Jean Baptiste Arthur Brillant VC MC

Posted on 28th March 2013 by Julie and David Thomson in General News.

Jean Baptiste Arthur Brillant VC MC

Jean Baptiste Arthur Brillant was born on 15 March 1890 in Quebec. He volunteered for service and joined the Canadian Expeditionary Force and held the rank of Lieutenant, sailing first to England and then going over to France in the autumn of 1916.


During the night of 27/28 May 1918,  in the vicinity of Boiry-Becquerelle, Brillant was called to lead a group of volunteers to help silence an outpost defended by about 50 men. Troops charged the enemy position, cut through the barbed wire protecting it, and took it. He was injured in the attack, yet captured enemy soldiers who had "valuable information". Remaining in action that day despite his wounds, Brillant would be awarded the Military Cross on 16 September 1918. 

He was awarded the VC for his actions on 8/9 August east of Meharicourt, France the first and second days of the Battle of Amiens. He died the next day on 10 August 1918.
His VC citation reads:
"For most conspicuous bravery and outstanding devotion to duty when in charge of a company which he led in attack during two days with absolute fearlessness and extraordinary ability and initiative, the extent of the advance being twelve miles. On the first day of operations shortly after the attack had begun, his company's left flank was held up by an enemy machine gun. Lt. Brillant rushed and captured the machine-gun, personally killing two of the enemy crew. Whilst doing this, he was wounded but refused to leave his command. Later on the same day, his company was held up by heavy machine-gun fire. He reconnoitred the ground personally, organised a party of two platoons and rushed straight for the machine-gun nest. Here 150 enemy and fifteen machine-guns were captured. Lt. Brillant personally killing five of the enemy, and being wounded a second time. He had this wound dressed immediately, and again refused to leave his company. Subsequently this gallant officer detected a field gun firing on his men over open sights. He immediately organised and led a "rushing" party towards the gun. After progressing about 600 yards, he was again seriously wounded. In spite of this third wound, he continued to advance for some 200 yards more, when he fell unconscious from exhaustion and loss of blood. Lt. Brillant's wonderful example throughout the day inspired his men with an enthusiasm and dash which largely contributed towards the success of the operations."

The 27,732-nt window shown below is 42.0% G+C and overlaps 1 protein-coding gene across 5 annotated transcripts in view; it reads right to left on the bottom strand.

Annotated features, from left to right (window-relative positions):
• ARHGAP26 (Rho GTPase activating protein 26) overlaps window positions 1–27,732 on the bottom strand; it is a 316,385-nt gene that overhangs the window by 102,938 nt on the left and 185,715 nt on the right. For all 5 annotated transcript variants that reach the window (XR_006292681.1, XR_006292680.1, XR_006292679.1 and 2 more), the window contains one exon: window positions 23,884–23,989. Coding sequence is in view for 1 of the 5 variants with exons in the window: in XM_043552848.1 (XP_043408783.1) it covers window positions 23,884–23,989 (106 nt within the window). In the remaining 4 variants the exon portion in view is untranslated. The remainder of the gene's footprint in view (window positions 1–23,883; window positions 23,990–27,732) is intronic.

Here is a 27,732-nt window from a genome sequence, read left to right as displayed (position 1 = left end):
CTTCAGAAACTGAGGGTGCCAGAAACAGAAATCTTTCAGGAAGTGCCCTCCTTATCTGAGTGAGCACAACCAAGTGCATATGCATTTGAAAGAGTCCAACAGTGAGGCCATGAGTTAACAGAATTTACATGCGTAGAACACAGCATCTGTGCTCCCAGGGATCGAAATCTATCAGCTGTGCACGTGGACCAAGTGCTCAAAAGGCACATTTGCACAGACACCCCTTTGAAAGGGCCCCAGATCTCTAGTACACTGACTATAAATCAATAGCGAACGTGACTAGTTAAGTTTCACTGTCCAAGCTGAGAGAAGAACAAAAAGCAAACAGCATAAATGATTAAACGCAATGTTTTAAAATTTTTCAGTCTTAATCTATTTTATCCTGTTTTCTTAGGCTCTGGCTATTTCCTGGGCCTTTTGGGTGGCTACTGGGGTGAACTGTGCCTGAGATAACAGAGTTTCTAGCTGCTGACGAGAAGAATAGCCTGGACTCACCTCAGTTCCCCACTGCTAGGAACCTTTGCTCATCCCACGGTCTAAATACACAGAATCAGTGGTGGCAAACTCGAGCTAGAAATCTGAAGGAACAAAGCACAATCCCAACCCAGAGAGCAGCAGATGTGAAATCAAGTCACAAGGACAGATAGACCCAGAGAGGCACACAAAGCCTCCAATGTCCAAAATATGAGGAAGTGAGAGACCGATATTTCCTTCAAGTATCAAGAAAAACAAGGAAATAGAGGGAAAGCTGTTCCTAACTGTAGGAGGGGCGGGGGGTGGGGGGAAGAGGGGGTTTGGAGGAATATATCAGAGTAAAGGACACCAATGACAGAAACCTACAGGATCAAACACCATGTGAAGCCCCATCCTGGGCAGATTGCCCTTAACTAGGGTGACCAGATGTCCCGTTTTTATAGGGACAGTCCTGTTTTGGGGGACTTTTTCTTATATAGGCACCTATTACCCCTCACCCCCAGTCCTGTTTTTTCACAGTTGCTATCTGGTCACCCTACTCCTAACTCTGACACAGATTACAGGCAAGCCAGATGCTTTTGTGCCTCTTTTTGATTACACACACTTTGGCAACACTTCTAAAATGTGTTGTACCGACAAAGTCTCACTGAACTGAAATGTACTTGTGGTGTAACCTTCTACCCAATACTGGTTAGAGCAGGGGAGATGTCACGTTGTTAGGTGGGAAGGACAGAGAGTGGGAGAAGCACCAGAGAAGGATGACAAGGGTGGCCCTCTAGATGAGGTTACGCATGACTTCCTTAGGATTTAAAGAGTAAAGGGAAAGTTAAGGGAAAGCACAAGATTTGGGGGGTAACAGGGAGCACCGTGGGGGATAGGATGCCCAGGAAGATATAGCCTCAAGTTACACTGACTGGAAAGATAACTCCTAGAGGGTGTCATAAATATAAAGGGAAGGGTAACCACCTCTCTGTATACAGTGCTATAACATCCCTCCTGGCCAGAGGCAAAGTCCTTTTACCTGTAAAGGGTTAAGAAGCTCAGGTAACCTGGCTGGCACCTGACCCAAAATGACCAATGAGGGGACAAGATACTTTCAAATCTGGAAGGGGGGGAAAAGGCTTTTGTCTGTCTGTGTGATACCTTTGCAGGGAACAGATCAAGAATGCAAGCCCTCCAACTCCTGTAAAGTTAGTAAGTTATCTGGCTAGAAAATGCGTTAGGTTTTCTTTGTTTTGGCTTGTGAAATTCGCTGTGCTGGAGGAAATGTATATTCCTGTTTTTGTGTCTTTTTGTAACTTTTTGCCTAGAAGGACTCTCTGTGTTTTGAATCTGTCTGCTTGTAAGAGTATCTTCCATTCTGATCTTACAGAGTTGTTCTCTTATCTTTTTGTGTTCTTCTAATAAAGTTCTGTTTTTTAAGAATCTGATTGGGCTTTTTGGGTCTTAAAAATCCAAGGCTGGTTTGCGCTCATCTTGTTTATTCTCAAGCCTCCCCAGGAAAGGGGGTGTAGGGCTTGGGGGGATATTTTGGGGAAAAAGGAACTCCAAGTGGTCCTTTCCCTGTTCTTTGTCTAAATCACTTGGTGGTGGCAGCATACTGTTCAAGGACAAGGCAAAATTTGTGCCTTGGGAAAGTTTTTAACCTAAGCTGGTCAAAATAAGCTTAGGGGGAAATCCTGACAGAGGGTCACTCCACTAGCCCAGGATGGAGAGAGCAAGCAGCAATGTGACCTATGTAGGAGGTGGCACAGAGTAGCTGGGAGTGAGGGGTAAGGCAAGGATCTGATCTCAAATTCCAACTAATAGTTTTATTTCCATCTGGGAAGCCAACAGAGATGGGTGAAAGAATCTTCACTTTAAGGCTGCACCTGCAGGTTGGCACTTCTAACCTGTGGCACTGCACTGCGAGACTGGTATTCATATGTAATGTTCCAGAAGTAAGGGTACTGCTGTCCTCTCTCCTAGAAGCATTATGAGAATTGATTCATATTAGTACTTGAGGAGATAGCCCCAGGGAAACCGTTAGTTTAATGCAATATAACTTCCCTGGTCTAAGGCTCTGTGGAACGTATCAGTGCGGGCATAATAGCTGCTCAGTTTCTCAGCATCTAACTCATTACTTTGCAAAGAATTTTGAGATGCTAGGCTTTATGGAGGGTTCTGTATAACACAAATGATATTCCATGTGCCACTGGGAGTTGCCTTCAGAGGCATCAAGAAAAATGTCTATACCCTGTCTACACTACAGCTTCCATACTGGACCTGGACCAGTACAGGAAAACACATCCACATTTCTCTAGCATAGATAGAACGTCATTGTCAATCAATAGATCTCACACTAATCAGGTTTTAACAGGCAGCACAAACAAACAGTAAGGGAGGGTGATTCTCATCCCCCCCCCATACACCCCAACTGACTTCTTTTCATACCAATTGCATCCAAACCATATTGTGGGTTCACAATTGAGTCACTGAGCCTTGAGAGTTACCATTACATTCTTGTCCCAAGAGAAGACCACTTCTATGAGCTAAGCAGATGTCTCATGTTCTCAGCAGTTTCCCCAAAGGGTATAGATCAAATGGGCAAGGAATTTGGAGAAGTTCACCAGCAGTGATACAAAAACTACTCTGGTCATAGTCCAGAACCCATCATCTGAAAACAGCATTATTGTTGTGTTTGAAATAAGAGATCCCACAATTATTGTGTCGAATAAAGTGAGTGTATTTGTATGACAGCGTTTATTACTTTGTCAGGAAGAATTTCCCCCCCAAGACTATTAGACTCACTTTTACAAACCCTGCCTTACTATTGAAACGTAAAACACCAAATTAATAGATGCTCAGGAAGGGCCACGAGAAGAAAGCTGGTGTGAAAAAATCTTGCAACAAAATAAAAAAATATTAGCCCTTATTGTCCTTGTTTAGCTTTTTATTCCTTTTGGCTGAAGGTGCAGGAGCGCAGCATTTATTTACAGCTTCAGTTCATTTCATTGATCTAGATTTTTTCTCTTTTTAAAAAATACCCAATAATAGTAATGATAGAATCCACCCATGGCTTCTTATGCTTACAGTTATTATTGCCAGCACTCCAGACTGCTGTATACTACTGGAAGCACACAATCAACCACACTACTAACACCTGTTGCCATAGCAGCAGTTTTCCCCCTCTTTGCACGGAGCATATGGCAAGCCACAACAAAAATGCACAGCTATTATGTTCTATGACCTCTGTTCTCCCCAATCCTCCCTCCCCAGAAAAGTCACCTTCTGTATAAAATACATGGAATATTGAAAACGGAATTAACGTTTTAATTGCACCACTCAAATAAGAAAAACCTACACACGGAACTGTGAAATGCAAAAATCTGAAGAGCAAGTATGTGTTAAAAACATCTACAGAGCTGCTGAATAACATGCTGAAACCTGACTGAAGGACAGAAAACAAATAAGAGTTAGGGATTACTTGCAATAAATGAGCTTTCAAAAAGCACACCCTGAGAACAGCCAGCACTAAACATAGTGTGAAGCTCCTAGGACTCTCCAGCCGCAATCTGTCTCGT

Lieutenant Brillant is buried in Villers Bretonneux Military Cemetery.

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